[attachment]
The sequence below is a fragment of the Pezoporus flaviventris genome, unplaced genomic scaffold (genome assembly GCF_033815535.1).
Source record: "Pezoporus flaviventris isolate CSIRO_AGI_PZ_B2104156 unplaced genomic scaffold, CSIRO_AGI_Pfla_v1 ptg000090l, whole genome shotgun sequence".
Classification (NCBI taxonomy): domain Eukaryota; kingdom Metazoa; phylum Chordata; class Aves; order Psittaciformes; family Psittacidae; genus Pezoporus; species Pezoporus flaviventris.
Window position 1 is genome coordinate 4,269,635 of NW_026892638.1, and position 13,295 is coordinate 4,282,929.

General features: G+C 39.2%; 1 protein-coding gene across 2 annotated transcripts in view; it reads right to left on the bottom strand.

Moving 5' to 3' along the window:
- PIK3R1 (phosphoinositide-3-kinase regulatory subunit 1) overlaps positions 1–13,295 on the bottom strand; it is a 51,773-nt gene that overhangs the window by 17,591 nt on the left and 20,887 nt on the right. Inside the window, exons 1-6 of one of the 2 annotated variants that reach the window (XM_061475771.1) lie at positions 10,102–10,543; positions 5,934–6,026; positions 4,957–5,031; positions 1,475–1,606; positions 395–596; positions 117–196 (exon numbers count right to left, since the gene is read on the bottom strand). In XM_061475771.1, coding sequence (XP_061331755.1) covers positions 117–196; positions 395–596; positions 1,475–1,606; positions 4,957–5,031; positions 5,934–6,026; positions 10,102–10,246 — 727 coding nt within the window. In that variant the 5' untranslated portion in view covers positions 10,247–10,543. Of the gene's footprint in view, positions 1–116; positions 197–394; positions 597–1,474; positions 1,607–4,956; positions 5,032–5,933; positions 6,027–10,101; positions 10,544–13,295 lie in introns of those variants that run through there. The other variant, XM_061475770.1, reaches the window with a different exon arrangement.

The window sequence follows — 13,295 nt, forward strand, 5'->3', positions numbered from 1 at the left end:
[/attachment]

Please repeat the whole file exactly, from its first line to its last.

The sequence below is a fragment of the Pezoporus flaviventris genome, unplaced genomic scaffold (genome assembly GCF_033815535.1).
Source record: "Pezoporus flaviventris isolate CSIRO_AGI_PZ_B2104156 unplaced genomic scaffold, CSIRO_AGI_Pfla_v1 ptg000090l, whole genome shotgun sequence".
Classification (NCBI taxonomy): domain Eukaryota; kingdom Metazoa; phylum Chordata; class Aves; order Psittaciformes; family Psittacidae; genus Pezoporus; species Pezoporus flaviventris.
Window position 1 is genome coordinate 4,269,635 of NW_026892638.1, and position 13,295 is coordinate 4,282,929.

General features: G+C 39.2%; 1 protein-coding gene across 2 annotated transcripts in view; it reads right to left on the bottom strand.

Moving 5' to 3' along the window:
- PIK3R1 (phosphoinositide-3-kinase regulatory subunit 1) overlaps positions 1–13,295 on the bottom strand; it is a 51,773-nt gene that overhangs the window by 17,591 nt on the left and 20,887 nt on the right. Inside the window, exons 1-6 of one of the 2 annotated variants that reach the window (XM_061475771.1) lie at positions 10,102–10,543; positions 5,934–6,026; positions 4,957–5,031; positions 1,475–1,606; positions 395–596; positions 117–196 (exon numbers count right to left, since the gene is read on the bottom strand). In XM_061475771.1, coding sequence (XP_061331755.1) covers positions 117–196; positions 395–596; positions 1,475–1,606; positions 4,957–5,031; positions 5,934–6,026; positions 10,102–10,246 — 727 coding nt within the window. In that variant the 5' untranslated portion in view covers positions 10,247–10,543. Of the gene's footprint in view, positions 1–116; positions 197–394; positions 597–1,474; positions 1,607–4,956; positions 5,032–5,933; positions 6,027–10,101; positions 10,544–13,295 lie in introns of those variants that run through there. The other variant, XM_061475770.1, reaches the window with a different exon arrangement.

The window sequence follows — 13,295 nt, forward strand, 5'->3', positions numbered from 1 at the left end: